New abortion restrictions passed in Texas and North Carolina

Abortion is back in the news recently, as some Republican-led states have found a new way to effectively restrict abortions.

Opponents of HB 2, an abortion bill, yell outside the Texas House after the bill is provisionally approved on July 9 in Austin, Texas. The bill formally passed on Wednesday.(Photo: Eric Gay, AP)

Opponents of HB 2, an abortion bill, yell outside the Texas House after the bill is provisionally approved on July 9 in Austin, Texas. The bill formally passed on Wednesday.(Photo: Eric Gay, AP)

New bills passed in Texas and North Carolina contain a key provision directing state officials to regulate abortion clinics based on the same standards as those for outpatient surgical centers.

Critics say that directive will force most abortion clinics to close in those states. As a result, only a handful of clinics will likely remain open in Texas, while all but one of North Carolina’s 16 clinics meet the standard.

Not surprisingly, opponents are furious. Appeals are planned in Texas.

“We are appalled that Gov. McCrory broke his campaign promise and we will do everything in our power to let the women of North Carolina know they cannot trust him to stand up to lawmakers intent on denying women access to safe and legal abortion,” said Paige Johnson, a spokeswoman for Planned Parenthood Action Fund of Central NC.

McCrory, however, said he wasn’t limiting access to the procedure, but rather was signing a measure that “will result in safer conditions for North Carolina women.”

Do you think abortion should be restricted further in Pennsylvania?

Meanwhile, a new Pew Research Center poll found widening disparities in public attitudes on the issue across different regions of the country.

Opposition to legal abortion is highest in parts of the South – including Texas, which recently passed sweeping new abortion restrictions. The South Central region is the only one in which opposition to legal abortion has significantly increased since the mid-1990s.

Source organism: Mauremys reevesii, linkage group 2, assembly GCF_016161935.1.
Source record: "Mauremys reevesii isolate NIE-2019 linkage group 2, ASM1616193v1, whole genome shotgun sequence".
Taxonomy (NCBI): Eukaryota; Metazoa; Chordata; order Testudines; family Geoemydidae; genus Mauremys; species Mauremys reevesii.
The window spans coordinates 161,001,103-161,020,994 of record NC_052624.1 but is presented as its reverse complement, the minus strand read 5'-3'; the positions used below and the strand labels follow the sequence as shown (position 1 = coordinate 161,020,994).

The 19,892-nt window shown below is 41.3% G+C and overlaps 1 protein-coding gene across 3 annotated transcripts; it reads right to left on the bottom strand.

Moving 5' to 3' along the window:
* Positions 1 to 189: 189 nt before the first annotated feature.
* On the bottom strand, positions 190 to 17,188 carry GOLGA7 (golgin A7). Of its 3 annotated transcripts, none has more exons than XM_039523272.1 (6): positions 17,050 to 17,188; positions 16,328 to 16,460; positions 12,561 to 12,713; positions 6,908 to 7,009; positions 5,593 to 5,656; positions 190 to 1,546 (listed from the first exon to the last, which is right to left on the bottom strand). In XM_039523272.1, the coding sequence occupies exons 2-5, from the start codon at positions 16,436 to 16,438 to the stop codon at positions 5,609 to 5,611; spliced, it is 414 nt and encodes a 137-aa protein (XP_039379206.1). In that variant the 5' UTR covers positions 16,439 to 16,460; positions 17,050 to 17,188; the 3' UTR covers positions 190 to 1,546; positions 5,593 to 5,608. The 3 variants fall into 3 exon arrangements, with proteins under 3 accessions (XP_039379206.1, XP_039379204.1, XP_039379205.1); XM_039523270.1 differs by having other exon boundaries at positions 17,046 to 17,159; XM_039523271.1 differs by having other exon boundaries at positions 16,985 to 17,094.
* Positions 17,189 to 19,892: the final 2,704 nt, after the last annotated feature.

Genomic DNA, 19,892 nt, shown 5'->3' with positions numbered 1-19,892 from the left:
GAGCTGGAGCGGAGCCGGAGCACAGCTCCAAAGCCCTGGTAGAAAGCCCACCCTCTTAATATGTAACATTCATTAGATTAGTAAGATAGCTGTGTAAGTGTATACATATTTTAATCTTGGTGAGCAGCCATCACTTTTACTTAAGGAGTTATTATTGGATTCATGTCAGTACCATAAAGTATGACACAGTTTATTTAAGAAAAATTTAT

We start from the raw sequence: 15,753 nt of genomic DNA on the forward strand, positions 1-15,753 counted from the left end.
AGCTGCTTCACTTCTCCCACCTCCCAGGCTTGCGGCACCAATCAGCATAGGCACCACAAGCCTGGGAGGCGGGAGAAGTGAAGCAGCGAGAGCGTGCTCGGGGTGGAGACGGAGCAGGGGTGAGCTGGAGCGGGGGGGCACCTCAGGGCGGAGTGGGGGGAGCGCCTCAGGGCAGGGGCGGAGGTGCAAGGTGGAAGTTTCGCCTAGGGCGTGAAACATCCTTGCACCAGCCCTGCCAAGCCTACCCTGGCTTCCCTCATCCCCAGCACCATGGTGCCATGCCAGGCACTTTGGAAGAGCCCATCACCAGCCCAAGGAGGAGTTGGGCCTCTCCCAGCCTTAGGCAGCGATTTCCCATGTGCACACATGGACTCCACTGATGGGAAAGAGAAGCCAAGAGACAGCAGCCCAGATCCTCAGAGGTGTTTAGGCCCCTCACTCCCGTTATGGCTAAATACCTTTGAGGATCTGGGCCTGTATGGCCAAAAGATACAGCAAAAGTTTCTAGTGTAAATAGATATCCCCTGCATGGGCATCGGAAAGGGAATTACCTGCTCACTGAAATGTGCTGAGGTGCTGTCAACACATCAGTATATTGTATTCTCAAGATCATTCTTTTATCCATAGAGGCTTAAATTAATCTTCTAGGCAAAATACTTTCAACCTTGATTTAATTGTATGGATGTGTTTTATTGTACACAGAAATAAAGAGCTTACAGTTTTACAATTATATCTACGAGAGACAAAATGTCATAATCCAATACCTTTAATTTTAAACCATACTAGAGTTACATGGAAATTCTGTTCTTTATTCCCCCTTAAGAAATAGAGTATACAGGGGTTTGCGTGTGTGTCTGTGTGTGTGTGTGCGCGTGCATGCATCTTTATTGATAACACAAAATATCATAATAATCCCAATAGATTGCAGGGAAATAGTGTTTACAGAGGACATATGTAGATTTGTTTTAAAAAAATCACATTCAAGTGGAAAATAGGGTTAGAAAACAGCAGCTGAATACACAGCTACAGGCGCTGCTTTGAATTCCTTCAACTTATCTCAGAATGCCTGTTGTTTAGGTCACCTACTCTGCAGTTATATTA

By contrast, support for legal abortion remains highest in New England – and the gap between New England and South Central states has widened considerably over the past two decades.

The new survey, conducted July 17-21 among 1,480 adults, finds that just over half of all Americans (54%) say that abortion should be legal in all or most cases. Fewer (40%) say it should be illegal in all or most cases.

At the national level, public views on abortion have changed little over the last few years, and the balance of opinion has remained largely consistent for most of the past two decades (see: Views on Abortion, 1995-2013).

Texas joined 12 other states, mainly in the South and Midwest, that have banned abortions at no later than 22 weeks of pregnancy. (The new Texas law bans abortions at 20 weeks. Some of these other laws are temporarily blocked by court injunction.)

In polling conducted in 2012 and 2013, about half (49%) of the residents of these 13 states believe abortion should be illegal in all or most cases. By comparison, in the other 37 states and the District of Columbia, just 36% agree, while 58% say abortion should be legal in all or most cases.

These differences reflect a broader regional divide. New England residents are most likely to favor legalized abortion. Fully 75% say abortion should be legal in all or most cases, while 20% say abortions should be illegal in all or most cases.

Roughly two-thirds (65%) in the Pacific Coast region, and solid majorities in the Mid-Atlantic (61%) and Mountain West (59%) also favor legal abortion.

About John Hilton

I grew up in Susquehanna County, Pa. and graduated Syracuse University with a dual degree in journalism/political science in 1998. After working for nearly three years for a weekly paper in upstate New York, I came to southcentral Pennsylvania. I spent 13 years as a reporter and editor for The Sentinel in Carlisle and joined the York Daily Record as religion reporter in September 2011.
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